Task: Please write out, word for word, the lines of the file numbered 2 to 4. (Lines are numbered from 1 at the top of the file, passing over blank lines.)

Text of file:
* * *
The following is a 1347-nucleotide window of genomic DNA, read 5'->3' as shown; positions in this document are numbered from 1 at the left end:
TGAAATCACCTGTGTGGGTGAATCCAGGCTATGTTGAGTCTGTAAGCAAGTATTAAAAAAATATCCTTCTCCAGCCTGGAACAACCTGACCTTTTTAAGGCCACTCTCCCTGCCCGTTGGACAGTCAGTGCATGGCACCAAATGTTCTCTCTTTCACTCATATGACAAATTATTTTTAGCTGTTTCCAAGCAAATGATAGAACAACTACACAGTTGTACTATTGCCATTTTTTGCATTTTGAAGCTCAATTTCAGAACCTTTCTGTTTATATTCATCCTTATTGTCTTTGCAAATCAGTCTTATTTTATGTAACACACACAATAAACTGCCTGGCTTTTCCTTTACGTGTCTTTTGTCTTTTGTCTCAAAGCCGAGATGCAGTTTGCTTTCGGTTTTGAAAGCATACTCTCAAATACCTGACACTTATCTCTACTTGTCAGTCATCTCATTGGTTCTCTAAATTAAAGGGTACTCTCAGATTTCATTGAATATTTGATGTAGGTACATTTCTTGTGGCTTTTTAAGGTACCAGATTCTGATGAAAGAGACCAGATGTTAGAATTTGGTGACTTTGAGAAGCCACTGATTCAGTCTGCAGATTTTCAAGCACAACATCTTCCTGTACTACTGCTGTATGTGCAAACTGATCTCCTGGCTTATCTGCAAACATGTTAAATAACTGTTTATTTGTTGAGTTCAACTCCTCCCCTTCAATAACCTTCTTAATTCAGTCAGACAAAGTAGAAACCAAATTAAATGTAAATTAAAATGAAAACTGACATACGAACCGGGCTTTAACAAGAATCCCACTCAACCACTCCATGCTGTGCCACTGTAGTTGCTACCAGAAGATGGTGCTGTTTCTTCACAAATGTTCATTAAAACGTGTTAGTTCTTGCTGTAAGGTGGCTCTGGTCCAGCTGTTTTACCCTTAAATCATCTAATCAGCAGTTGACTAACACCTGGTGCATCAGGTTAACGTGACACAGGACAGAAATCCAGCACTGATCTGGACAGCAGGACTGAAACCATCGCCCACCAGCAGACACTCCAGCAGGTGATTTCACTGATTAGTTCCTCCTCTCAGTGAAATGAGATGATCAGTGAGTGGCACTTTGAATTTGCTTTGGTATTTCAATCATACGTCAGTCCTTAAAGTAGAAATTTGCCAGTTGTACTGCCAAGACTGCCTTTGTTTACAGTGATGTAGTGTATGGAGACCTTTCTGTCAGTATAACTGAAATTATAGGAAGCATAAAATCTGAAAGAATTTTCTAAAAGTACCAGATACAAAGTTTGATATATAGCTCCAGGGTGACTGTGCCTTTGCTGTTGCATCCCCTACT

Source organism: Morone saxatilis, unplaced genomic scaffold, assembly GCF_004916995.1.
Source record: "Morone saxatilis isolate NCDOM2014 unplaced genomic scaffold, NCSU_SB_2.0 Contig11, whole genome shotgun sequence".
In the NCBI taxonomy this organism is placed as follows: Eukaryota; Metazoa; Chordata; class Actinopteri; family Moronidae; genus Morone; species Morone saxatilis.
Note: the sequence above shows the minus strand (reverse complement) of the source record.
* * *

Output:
TGAAATCACCTGTGTGGGTGAATCCAGGCTATGTTGAGTCTGTAAGCAAGTATTAAAAAAATATCCTTCTCCAGCCTGGAACAACCTGACCTTTTTAAGGCCACTCTCCCTGCCCGTTGGACAGTCAGTGCATGGCACCAAATGTTCTCTCTTTCACTCATATGACAAATTATTTTTAGCTGTTTCCAAGCAAATGATAGAACAACTACACAGTTGTACTATTGCCATTTTTTGCATTTTGAAGCTCAATTTCAGAACCTTTCTGTTTATATTCATCCTTATTGTCTTTGCAAATCAGTCTTATTTTATGTAACACACACAATAAACTGCCTGGCTTTTCCTTTACGTGTCTTTTGTCTTTTGTCTCAAAGCCGAGATGCAGTTTGCTTTCGGTTTTGAAAGCATACTCTCAAATACCTGACACTTATCTCTACTTGTCAGTCATCTCATTGGTTCTCTAAATTAAAGGGTACTCTCAGATTTCATTGAATATTTGATGTAGGTACATTTCTTGTGGCTTTTTAAGGTACCAGATTCTGATGAAAGAGACCAGATGTTAGAATTTGGTGACTTTGAGAAGCCACTGATTCAGTCTGCAGATTTTCAAGCACAACATCTTCCTGTACTACTGCTGTATGTGCAAACTGATCTCCTGGCTTATCTGCAAACATGTTAAATAACTGTTTATTTGTTGAGTTCAACTCCTCCCCTTCAATAACCTTCTTAATTCAGTCAGACAAAGTAGAAACCAAATTAAATGTAAATTAAAATGAAAACTGACATACGAACCGGGCTTTAACAAGAATCCCACTCAACCACTCCATGCTGTGCCACTGTAGTTGCTACCAGAAGATGGTGCTGTTTCTTCACAAATGTTCATTAAAACGTGTTAGTTCTTGCTGTAAGGTGGCTCTGGTCCAGCTGTTTTACCCTTAAATCATCTAATCAGCAGTTGACTAACACCTGGTGCATCAGGTTAACGTGACACAGGACAGAAATCCAGCACTGATCTGGACAGCAGGACTGAAACCATCGCCCACCAGCAGACACTCCAGCAGGTGATTTCACTGATTAGTTCCTCCTCTCAGTGAAATGAGATGATCAGTGAGTGGCACTTTGAATTTGCTTTGGTATTTCAATCATACGTCAGTCCTTAAAGTAGAAATTTGCCAGTTGTACTGCCAAGACTGCCTTTGTTTACAGTGATGTAGTGTATGGAGACCTTTCTGTCAGTATAACTGAAATTATAGGAAGCATAAAATCTGAAAGAATTTTCTAAAAGTACCAGATACAAAGTTTGATATATAGCTCCAGGGTGACTGTGCCTTTGCTGTTGCATCCCCTACT

Source organism: Morone saxatilis, unplaced genomic scaffold, assembly GCF_004916995.1.
Source record: "Morone saxatilis isolate NCDOM2014 unplaced genomic scaffold, NCSU_SB_2.0 Contig11, whole genome shotgun sequence".